Monday, March 8, 2010

Injuries and the Mind


2 positive things I learned from injuries:

1. They can be used to teach you how your body is functioning less than efficiently. Having an injury that stopped me from doing what I wanted to do pushed me tro pay close attention to internal signals, to do rehabilitative exercises (I chose Z health and pool work) and get treatments (I chose acupuncture and massage) that made me stronger than I had been in the past.

2. First there is thought, then breath, then action, not the other way around. We often fail, panic, start hyperventilating, and develop a fear or limiting belief.

Having an injury forced me to learn this on a deeper level. First see and feel what it will be like when you are able to do something. (The more intensely you can feel it in your body the better. Also, looking at an actual picture or video of someone accomplishing a particular feat helps me.) Relax your eyes (no tunnel vision) and match your breathing to what you want to accomplish. Then, be relaxed and completely in tune with your body, not in a guarded way, but in a relaxed, I know my body can do this sort of way. Then do it. If your body tells you you can't just stop. Don't put any energy into the "failure." Take a break, maybe for a few minutes or a few days. Erase the tape. Visualize. Do it again.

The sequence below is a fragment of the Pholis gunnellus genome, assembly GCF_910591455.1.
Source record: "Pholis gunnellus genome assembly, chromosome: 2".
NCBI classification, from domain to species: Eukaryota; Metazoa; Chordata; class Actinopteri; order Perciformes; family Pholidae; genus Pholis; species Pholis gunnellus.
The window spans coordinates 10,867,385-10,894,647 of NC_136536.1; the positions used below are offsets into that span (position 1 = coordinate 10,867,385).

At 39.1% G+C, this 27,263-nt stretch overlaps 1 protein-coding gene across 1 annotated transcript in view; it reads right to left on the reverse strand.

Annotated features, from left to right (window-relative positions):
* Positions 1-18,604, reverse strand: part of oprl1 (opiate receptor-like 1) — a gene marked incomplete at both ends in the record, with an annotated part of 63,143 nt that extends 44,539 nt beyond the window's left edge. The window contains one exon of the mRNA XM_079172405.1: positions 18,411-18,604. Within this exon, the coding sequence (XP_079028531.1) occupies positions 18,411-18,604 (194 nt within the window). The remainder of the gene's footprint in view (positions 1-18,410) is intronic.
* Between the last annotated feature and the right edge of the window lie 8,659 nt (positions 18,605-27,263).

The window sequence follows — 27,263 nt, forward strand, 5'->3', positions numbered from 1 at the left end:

Never identify yourself as an injured person. You have to learn to not believe you are slow, weak, deconditioned, etc. even though you are perceiving signals from your body saying you are. See yourself where you want to be and ignore everything else. An injury can be profound mental training that can be applied everywhere in your life.

Your body can absolutely regenerate itself. And there is no limitation to your body except the one you put on it.

Maybe #3 should be only hang out with people who support you in this.